Despite the inroads Nigerian security forces have made against the jihadist group in urban areas, Boko Haram killings and kidnappings have increased in rural areas, says John Campbell, a senior fellow at the Council of Foreign Relations. On the CFR Blog, Africa in Transition, Campbell says there are reports Boko Haram is now targeting – and beheading – truck drivers on the road between Kano and Maiduguri (see map, click to enlarge image) in northeast Nigeria, where the group is trying to impose strict Islamic sharia law.
Horn of Africa
Saab’s Skeldar Unmanned Aerial System (UAS) has been operationally deployed aboard a Spanish naval vessel on anti-piracy duty in the Gulf of Aden off the Horn of Africa, the African defense and security website Defence Web reports.
Skeldar is an unmanned rotary wing short-to-medium range aircraft. Mikael Franzen, director of tactical UAS for the Swedish defense contractor, said the Skeldar V-200 is being operated together with a manned helicopter to extend the ship’s surveillance reach in counter piracy activities by the European Union’s Operation Atalanta anti-piracy mission in the Indian Ocean .
The unmanned helo is based on the Spanish Navy offshore patrol vessel BAM Meteoro. Prior to being deployed in the Atalanta mission, Skeldar unerwent successful sea trials aboard the BAM Relampago in the waters off the Canary Islands in the Atlantic Ocean, Defence Web said.
Money’s Tight but Threats Are Growing
U.S. Special Operations Forces (SOF) may be best known for rescuing pirate captives in and around the Horn of Africa and taking out al Qaeda founder Osama bin Laden in Pakistan …
… but that’s only a small part of what the SOF community does, says Adm. William McRaven, head of U.S. Special Operations Command – which oversees the organization, training and equipping of SOF in the Army, Navy, Air Force and Marine Corps.
“Our core competency is understanding this human domain,” McRaven, a Navy SEAL, said during a panel discussion at last month’s Association of the U.S. Army (AUSA) conference in Washington. He was referring to understanding the language, culture, history and human networks of any given battle space before operations begin – whether counter insurgency or hostage rescue.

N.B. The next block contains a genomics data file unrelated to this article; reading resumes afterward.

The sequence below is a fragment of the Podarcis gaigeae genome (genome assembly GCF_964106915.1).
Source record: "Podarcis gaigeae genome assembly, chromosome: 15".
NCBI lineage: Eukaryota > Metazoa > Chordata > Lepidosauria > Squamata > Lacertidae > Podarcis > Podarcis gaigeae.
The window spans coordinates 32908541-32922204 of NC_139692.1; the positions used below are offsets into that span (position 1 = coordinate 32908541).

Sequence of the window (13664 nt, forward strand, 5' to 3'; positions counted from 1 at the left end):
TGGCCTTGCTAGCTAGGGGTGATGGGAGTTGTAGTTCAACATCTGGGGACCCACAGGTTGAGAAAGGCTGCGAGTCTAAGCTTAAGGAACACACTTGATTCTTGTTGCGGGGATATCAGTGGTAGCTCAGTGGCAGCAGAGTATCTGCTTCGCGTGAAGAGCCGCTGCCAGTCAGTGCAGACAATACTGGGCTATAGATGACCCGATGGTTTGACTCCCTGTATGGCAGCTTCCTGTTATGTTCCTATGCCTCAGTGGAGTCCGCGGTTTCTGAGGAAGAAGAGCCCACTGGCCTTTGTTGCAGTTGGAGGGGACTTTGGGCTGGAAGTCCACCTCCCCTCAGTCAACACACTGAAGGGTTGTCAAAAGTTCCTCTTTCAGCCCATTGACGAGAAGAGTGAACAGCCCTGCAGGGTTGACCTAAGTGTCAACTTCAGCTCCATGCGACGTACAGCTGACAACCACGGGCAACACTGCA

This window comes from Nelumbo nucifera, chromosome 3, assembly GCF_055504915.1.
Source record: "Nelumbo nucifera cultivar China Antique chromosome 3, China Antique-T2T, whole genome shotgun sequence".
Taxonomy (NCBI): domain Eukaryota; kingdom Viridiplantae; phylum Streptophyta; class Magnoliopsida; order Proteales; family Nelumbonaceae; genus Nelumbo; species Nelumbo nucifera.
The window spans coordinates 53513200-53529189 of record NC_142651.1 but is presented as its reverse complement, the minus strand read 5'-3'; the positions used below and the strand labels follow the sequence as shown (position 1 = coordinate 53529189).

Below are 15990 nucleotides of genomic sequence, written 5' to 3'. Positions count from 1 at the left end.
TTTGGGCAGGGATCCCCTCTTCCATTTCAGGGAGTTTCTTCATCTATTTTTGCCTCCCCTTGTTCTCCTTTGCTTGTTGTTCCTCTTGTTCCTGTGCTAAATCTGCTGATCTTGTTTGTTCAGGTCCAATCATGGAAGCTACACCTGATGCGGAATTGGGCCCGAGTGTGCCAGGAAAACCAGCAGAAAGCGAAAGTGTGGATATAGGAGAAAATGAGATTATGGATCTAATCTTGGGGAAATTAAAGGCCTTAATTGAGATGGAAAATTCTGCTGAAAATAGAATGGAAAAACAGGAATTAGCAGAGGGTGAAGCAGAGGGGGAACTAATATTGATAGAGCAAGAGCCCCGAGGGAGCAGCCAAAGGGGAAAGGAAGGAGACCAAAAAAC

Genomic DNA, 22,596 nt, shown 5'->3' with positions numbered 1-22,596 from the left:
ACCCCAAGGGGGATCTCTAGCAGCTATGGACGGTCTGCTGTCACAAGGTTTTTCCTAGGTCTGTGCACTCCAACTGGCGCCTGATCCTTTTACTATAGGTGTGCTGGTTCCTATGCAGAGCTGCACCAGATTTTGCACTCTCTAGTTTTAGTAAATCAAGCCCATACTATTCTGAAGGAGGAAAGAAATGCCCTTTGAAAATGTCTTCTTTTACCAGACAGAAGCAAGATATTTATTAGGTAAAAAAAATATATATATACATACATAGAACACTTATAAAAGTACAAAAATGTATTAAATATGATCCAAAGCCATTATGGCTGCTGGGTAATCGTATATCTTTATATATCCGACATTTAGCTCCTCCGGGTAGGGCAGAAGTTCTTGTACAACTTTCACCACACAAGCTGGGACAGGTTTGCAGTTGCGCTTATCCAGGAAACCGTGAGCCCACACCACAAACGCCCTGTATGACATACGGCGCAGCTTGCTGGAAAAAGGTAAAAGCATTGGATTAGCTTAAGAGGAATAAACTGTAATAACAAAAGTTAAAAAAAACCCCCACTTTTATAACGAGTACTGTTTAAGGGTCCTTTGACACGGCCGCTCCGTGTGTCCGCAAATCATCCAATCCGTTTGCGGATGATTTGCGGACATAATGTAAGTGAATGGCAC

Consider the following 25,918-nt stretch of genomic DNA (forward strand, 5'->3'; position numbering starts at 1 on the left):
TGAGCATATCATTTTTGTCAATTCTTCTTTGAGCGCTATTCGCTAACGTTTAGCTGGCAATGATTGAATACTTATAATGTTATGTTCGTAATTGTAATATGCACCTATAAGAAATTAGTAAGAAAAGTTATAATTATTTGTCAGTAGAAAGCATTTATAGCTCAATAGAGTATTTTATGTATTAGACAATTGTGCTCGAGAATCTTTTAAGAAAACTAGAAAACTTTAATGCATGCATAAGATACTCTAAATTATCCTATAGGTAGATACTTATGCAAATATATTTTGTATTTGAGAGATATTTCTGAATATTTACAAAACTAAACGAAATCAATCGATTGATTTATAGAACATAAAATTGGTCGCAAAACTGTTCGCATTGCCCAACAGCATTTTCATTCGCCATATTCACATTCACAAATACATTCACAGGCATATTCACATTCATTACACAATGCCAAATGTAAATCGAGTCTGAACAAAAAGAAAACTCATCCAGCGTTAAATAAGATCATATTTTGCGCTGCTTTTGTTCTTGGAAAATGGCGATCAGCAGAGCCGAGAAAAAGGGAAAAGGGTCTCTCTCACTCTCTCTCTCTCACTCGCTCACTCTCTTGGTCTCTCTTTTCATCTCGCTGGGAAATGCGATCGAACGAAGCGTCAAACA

And that competency will be crucial in future conflicts where landpower intersects with the human and cyber domains, said Army Chief of Staff Gen. Raymond Odierno, another member of the panel discussing the human nature of war and its implications for strategic landpower at AUSA. “Human interaction in a complex environment is going to be key to our success in the future,” Odierno said, noting: “I see SOF as the connective tissue between the [local] population and the conventional forces.”
McRaven has been telling audiences that as threats rise globally – but defense funding dwindles in coming years – SOF is going to have to partner with foreign allies, NATO forces and other agencies within the U.S. government like the State Department to accomplish its missions.
“We have limited resources, we have to figure out where we’re going to apply those resources,” McRaven told the Aspen Institute Security Forum in July. But he noted that working with partners is nothing new to SOF. “The larger part of what we do is help build partner capacity,” McRaven told the Aspen, Colorado conference.
To read more of this article, go to the Institute of Defense and Government Advancement‘s website.